149P - MicroRNA profiling and CDDP-GPG DNA adduct formation analysis in a panel of cisplatin resistant non-small cell lung cancer cell lines

Date 30 September 2012
Event ESMO Congress 2012
Session Poster presentation II
Topics Basic Science
Lung and other Thoracic Tumours
Presenter Martin Barr
Authors M. Barr1, S.G. Gray2, D. Fennell3, J.J. O'Leary4, D. Richard5, J. Thomale6, A.C. Hoffmann7, K.J. O'Byrne1
  • 1Clinical Medicine, St James's Hospital, D8 - Dublin/IE
  • 2Clinical Medicine, Trinity College Dublin, D8 - Dublin/IE
  • 3Queen's University Belfast, Belfast/UK
  • 4Histopathology, St James's Hospital, D8 - Dublin/IE
  • 5Queensland University Of Technology, Institute of Health and Biomedical Innovation, Brisbane/AU
  • 6Cancer Research, Institute for Cell Biology, University Hospital Essen, Germany, na - Essen/DE
  • 7Dept. Int. Medicine (cancer Research), Molecular oncology Risk-Profile Evaluation (M.O.R.E) University Hospital Essen, Germany, na - Essen/DE



The outcome of cisplatin therapy in NSCLC has reached a plateau, with the development of resistance being a major obstacle in the use of this drug. Understanding the molecular mechanisms underlying this resistance phenotype may aid in the development of novel agents that enhance the sensitivity of cisplatin. In this study, we examined the microRNA profile and levels of cisplatin-DNA adduct formation in a panel of cisplatin resistant NSCLC cell lines.


We have previously generated a panel of cisplatin resistant (CisR) cell lines (MOR, H460, A549, SKMES-1, H1299) from original, age-matched parent (PT) cells and extensively characterised these based on a number of functional assays including proliferation (MTT), apoptosis (FACS), cell cycle arrest (PI staining), survival ability (clonogenic assay), DNA copy number gains and losses (CGH arrays) and cancer stem cell marker expression (CD44, CD133, ALDH1, Nanog, Sox-2 and Oct-4) by FACS and Western blot analysis. MicroRNA profiling was carried out using the nCounter miRNA Expression Assay consisting of 749 target miRNA's. Immunofluorescence staining and measurement of specific DNA platination products (CDDP-GpG DNA adducts) was performed at 0, 4, 12 and 24h using immunofluorescence microscopy and quantitative digital image analysis using the ACAS 6.0 CytometryAnalysis System, respectively.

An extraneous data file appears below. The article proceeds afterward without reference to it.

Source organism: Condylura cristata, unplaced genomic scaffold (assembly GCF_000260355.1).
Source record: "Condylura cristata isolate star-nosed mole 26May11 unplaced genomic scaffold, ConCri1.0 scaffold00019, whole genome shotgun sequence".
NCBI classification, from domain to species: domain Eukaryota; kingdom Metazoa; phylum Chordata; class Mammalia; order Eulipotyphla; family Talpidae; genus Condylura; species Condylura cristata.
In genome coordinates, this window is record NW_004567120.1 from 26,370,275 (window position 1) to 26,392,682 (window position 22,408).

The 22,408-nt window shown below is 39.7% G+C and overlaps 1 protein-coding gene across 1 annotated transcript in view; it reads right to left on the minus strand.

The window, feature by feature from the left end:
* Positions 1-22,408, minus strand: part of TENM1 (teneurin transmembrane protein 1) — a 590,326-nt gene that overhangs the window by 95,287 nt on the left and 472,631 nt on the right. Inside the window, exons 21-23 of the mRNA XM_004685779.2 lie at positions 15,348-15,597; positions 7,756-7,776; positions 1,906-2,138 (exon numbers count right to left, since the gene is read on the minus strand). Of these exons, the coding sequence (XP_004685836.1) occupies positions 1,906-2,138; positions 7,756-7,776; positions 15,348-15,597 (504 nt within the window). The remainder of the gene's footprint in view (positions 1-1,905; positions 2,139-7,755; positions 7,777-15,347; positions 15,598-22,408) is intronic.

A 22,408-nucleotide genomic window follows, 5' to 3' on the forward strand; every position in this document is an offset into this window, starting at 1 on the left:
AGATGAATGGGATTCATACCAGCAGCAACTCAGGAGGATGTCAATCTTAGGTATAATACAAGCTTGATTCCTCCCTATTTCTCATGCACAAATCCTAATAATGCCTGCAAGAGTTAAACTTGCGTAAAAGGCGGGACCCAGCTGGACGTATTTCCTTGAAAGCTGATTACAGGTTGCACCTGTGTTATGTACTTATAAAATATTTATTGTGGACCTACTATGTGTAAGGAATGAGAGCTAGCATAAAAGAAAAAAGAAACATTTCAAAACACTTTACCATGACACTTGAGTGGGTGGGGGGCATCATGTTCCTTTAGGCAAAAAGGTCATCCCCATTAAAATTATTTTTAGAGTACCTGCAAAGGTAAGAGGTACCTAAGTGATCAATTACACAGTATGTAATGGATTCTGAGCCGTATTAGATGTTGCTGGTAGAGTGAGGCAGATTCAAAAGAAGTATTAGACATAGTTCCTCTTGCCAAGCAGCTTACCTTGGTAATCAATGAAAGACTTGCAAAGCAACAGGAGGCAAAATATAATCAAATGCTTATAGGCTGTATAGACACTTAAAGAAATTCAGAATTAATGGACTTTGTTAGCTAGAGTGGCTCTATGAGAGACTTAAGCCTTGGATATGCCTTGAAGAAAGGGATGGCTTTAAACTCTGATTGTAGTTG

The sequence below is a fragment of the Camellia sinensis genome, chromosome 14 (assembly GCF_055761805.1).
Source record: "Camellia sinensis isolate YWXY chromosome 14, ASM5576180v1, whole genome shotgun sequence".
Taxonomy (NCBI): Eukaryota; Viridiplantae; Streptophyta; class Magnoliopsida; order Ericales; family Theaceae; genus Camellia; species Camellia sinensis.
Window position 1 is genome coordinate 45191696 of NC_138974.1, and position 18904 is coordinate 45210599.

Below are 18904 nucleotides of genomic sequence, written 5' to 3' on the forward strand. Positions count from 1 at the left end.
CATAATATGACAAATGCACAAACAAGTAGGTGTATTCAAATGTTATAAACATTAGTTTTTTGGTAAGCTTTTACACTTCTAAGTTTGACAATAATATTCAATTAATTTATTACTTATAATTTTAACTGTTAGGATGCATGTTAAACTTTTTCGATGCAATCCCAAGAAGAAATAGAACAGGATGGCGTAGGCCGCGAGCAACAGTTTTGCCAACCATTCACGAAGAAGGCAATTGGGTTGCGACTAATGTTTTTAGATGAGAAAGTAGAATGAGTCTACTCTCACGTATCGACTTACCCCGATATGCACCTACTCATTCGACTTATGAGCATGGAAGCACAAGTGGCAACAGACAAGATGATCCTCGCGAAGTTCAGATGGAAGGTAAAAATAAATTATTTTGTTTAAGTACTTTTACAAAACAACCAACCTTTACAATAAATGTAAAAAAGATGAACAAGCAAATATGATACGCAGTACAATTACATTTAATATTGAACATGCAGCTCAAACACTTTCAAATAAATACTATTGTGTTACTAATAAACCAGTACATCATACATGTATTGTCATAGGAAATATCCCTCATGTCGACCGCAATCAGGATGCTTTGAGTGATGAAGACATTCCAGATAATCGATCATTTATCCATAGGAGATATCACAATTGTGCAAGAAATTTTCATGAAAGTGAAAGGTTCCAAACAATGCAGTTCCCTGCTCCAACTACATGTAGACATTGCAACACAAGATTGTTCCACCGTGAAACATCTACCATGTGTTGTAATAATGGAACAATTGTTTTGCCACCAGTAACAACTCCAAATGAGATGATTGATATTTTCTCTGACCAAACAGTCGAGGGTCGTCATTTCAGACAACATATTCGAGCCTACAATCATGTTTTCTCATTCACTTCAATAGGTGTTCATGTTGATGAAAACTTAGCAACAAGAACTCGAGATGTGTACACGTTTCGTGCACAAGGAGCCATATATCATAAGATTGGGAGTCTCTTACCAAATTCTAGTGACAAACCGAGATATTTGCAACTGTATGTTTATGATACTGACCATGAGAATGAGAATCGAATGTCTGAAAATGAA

In a panel of five NSCLC cell lines exhibiting a cisplatin resistant phenotype, a 3- and 13-miRNA signature was deduced, based on differential expression of 3 miRNA's (5/5 cell lines) and 13 miRNA's (4/5 cell lines) in the CisR cell lines relative to their parent counterparts. Levels of CDDP-GpG adducts were greatly reduced in resistant cells up to 24h in response to cisplatin compared to that observed in corresponding parent cells.


We have identified a distinct miRNA fingerprint in a clinically relevant, isogenic model of cisplatin resistance that may predict resistance to cisplatin in lung cancer. Furthermore, as cisplatin-DNA adducts correlate with cisplatin resistance in vitro, these may be used as a potential predictive marker in patient response to platinum therapy in NSCLC.


All authors have declared no conflicts of interest.